Days shortening. Skies darkening. Leaves falling. Time slipping like sand through the hourglass. As we enter autumn and limited daylight, we ask: How are we to spend our days? What to do with our brief time on earth — whether we’re one or ninety-one? We pray. We plead. We petition for wisdom. How then shall we live?
Knitting is a hobby of mine. I’m currently working on a shawl that is probably the most complicated thing I’ve made so far. It’s not terribly difficult, but it involves some stitches that were new to me. I’ve had to follow the pattern very carefully. Even with that, I wasn’t paying attention one day and knit half of a row backwards. It took me awhile to figure out where I went wrong. I ripped out three or four rows before I finally discovered where I had made my mistake, which was honestly due to lack of attention at the moment. Once I got back on track, I was careful to double-check my work at regular intervals.
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Daniel, my baby-turned toddler, is a destructive force these days. At 18 months, he is a study in superlatives – seeking the tallest slides, biggest toys and making the loudest sounds. Lately, I have taken to thinking of him as Mr. All-In. Like many new toddlers, he leaves a trail behind him of broken toys, open cupboards, and an absurd amount of cracker crumbs.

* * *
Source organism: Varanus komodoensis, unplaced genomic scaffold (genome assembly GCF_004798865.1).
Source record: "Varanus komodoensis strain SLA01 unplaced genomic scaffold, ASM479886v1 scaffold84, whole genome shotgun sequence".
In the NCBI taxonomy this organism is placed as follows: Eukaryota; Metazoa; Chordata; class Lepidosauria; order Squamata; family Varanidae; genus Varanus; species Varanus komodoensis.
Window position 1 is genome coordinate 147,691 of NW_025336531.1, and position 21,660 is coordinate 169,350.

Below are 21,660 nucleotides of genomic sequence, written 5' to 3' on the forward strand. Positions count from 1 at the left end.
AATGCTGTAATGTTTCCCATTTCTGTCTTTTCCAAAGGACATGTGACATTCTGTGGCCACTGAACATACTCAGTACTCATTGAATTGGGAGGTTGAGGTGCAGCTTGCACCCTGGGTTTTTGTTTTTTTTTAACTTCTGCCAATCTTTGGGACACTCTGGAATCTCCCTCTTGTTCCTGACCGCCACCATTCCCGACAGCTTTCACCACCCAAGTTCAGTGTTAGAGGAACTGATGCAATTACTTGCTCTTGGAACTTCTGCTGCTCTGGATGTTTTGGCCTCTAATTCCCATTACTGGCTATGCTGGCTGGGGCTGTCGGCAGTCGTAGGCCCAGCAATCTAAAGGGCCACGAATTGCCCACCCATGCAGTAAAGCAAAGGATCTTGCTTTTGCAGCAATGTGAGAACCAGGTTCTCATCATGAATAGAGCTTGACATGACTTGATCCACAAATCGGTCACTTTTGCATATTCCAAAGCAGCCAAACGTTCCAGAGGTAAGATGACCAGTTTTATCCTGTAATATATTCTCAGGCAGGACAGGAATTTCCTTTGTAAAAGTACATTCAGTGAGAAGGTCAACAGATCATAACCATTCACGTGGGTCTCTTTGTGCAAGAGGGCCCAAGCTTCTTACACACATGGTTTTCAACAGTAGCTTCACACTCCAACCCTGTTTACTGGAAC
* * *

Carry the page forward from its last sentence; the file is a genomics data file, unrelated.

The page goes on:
“Bless them. Change me.” I came across this phrase a couple years ago and try to repeat it to myself whenever someone annoys me, whether it’s another driver on the road, one of my little ones or even my husband (who is — since he’s reading this — normally flawless).
“Temptations prove thee.” A line from a prayer book I read this morning stopped me in my mental tracks. I had been talking the night before with my daughter about the value of professionalism in our world and how important it is to apply the concept to our thoughts as well as our actions. The words struck a chord, reminding me of the value of intentionally directing myself rather than being swept along by roaring currents.
I recognize the power of the sacraments, Scripture, and the rhythms of the liturgical year as core to on-going development, so each year I choose a word for the liturgical year in order to aid in the process of intentional personal growth with a specific connection to the universal call to holiness. If you do not already choose a word for the liturgical year, I invite you to join me and to document your reflections and growth along the way.